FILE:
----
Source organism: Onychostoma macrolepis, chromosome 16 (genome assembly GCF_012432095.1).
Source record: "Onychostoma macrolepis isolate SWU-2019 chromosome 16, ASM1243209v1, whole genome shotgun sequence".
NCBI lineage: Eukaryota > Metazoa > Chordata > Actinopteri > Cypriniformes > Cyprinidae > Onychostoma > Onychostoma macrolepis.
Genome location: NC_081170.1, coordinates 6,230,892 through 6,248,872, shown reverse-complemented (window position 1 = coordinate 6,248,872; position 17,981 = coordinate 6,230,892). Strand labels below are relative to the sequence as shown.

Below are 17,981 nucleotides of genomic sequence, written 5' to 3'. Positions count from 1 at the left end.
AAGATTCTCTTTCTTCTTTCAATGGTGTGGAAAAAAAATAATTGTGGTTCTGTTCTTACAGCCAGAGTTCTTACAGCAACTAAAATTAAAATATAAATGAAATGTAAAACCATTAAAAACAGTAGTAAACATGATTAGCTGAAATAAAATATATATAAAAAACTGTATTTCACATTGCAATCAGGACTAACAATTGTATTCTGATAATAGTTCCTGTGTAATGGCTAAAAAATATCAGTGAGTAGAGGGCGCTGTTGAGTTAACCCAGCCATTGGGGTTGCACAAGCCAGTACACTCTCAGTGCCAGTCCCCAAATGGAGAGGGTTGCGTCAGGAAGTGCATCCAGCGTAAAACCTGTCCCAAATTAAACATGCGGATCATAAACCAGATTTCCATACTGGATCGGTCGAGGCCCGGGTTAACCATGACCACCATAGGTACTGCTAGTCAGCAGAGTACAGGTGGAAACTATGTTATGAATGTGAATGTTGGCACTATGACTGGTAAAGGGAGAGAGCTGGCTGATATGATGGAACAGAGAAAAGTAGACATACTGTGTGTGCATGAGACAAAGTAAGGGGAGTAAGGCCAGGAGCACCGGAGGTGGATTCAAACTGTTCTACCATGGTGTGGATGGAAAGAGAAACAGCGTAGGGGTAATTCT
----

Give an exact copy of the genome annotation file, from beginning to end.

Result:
Source organism: Onychostoma macrolepis, chromosome 16 (genome assembly GCF_012432095.1).
Source record: "Onychostoma macrolepis isolate SWU-2019 chromosome 16, ASM1243209v1, whole genome shotgun sequence".
NCBI lineage: Eukaryota > Metazoa > Chordata > Actinopteri > Cypriniformes > Cyprinidae > Onychostoma > Onychostoma macrolepis.
Genome location: NC_081170.1, coordinates 6,230,892 through 6,248,872, shown reverse-complemented (window position 1 = coordinate 6,248,872; position 17,981 = coordinate 6,230,892). Strand labels below are relative to the sequence as shown.

Below are 17,981 nucleotides of genomic sequence, written 5' to 3'. Positions count from 1 at the left end.
AAGATTCTCTTTCTTCTTTCAATGGTGTGGAAAAAAAATAATTGTGGTTCTGTTCTTACAGCCAGAGTTCTTACAGCAACTAAAATTAAAATATAAATGAAATGTAAAACCATTAAAAACAGTAGTAAACATGATTAGCTGAAATAAAATATATATAAAAAACTGTATTTCACATTGCAATCAGGACTAACAATTGTATTCTGATAATAGTTCCTGTGTAATGGCTAAAAAATATCAGTGAGTAGAGGGCGCTGTTGAGTTAACCCAGCCATTGGGGTTGCACAAGCCAGTACACTCTCAGTGCCAGTCCCCAAATGGAGAGGGTTGCGTCAGGAAGTGCATCCAGCGTAAAACCTGTCCCAAATTAAACATGCGGATCATAAACCAGATTTCCATACTGGATCGGTCGAGGCCCGGGTTAACCATGACCACCATAGGTACTGCTAGTCAGCAGAGTACAGGTGGAAACTATGTTATGAATGTGAATGTTGGCACTATGACTGGTAAAGGGAGAGAGCTGGCTGATATGATGGAACAGAGAAAAGTAGACATACTGTGTGTGCATGAGACAAAGTAAGGGGAGTAAGGCCAGGAGCACCGGAGGTGGATTCAAACTGTTCTACCATGGTGTGGATGGAAAGAGAAACAGCGTAGGGGTAATTCT